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The third album from this London four-piece is, first and foremost, some of the most compelling and distinct jazz music released anywhere this century. It’s often easy to forget that they’re just four players, consisting only of tuba, clarinet, saxophone and drums… half the time, the band sounds like a whole damn carnival. Each song seems to be drawn from a distinct part of the world: from the dub squelches of ‘My Queen Is Mamie Phipps Clark’ to the sub-bass creep of ‘My Queen Is Anna Julia Cooper’. It’s more raucous moments seem indebted to the D&B scene which has emerged since jazz last held the zeitgeist in England’s capital city; the thrilling ‘My Queen Is Harriet Tubman’ recreates with tuba the drum patterns which have filled clubs for decades. This is a record which is distinctly modern, with a startlingly strong sense of place. The opening and closing tracks even nod their heads towards grime, thanks to appearances from MC Congo Natty and performance poet Josh Idehen, whose fiery verses provide the only verbal confirmation of the politics which you can sense scorching through their music.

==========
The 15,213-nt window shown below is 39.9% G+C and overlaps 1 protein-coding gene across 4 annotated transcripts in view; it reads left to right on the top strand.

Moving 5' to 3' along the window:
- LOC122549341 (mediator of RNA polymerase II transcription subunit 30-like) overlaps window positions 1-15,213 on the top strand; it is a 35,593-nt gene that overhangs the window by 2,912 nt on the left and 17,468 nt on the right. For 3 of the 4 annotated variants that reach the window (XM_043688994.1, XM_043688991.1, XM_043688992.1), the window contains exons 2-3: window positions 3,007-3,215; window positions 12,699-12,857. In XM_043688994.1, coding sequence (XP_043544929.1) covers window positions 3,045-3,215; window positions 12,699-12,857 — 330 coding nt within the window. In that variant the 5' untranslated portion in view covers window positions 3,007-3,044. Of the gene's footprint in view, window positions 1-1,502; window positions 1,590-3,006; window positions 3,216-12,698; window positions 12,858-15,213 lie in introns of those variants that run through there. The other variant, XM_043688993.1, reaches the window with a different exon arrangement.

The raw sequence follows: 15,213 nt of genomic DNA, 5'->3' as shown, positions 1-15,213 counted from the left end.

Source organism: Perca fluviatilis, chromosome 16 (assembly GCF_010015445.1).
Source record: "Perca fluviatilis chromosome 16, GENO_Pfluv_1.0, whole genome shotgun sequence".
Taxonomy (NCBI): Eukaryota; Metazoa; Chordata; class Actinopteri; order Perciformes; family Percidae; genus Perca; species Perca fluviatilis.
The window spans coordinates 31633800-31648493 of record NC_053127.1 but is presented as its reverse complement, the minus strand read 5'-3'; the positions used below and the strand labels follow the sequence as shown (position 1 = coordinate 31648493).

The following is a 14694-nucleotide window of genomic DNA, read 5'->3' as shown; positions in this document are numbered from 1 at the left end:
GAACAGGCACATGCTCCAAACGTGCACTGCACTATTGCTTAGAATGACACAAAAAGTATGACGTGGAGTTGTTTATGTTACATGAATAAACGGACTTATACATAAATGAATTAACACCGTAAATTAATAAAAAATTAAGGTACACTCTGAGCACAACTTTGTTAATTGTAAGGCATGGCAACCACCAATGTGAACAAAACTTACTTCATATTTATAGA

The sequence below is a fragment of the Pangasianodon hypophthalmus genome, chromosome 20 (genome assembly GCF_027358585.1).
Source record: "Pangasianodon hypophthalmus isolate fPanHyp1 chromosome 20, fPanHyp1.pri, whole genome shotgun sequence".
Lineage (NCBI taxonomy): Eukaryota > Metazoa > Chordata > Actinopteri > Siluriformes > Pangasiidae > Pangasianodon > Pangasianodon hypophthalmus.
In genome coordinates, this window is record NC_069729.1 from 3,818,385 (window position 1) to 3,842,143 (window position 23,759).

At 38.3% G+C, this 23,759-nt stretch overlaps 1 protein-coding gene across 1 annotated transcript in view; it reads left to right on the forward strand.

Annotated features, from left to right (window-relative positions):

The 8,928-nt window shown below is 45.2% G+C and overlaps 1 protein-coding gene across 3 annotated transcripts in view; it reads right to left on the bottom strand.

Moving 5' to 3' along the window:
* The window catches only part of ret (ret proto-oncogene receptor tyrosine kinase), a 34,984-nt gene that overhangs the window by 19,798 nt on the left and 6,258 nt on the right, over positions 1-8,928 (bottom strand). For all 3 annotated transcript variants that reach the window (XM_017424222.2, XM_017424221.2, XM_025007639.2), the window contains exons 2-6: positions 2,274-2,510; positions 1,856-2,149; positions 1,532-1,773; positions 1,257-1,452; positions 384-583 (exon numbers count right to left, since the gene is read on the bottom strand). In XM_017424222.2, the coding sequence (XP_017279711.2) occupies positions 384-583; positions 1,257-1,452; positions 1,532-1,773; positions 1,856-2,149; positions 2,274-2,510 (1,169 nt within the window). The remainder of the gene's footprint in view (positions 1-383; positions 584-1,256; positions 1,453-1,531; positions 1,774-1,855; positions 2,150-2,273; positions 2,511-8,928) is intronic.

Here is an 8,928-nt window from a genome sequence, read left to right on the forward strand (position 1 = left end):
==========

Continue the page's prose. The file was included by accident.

Even without lyrics however, this music comes with a concept executed with rare clarity and purpose. The title of the album dismisses the monarch who supposedly reigns over these Londoners, and each song name begins ‘My Queen Is…’: naming a series of nine inspirational, but far less praised, women in her place. It’s an example of a political album being done absolutely right: choosing not to eulogise, but instead to revive forgotten histories. Just reading the Wikipedia entries for the names which appear across the track-list counters the education many of us received in our school classrooms: referencing South African activist Albertina Sisulu and modern heroine Doreen Lawrence OBE to name just two. With this simple idea, Sons Of Kemet have given us the kind of political statement which comes through the medium of jazz once in a generation, in the vein of Fela Kuti and Nina Simone before them.

This record’s very existence is a rebuttal on various levels. It rebukes the colonialist mentality which has found mainstream footing again in the wave of populism which continues to rock the liberal status quo in the west, and the system of aristocracy which never went away. But also, musically, it provides an answer to those who’ve said that jazz was dead: it’s rarely sounded more alive than this.

“Brush aside all notions of justice
Make good the engine for vengeance
To be surrounded by strangers
United in a wordless statement
It is frightening having this much presence
To belong to something bigger than a Jobcentre queue
See the world from a not-so-desperate point of view”

List compiled by Liam Inscoe – Jones & Hassan Qadir.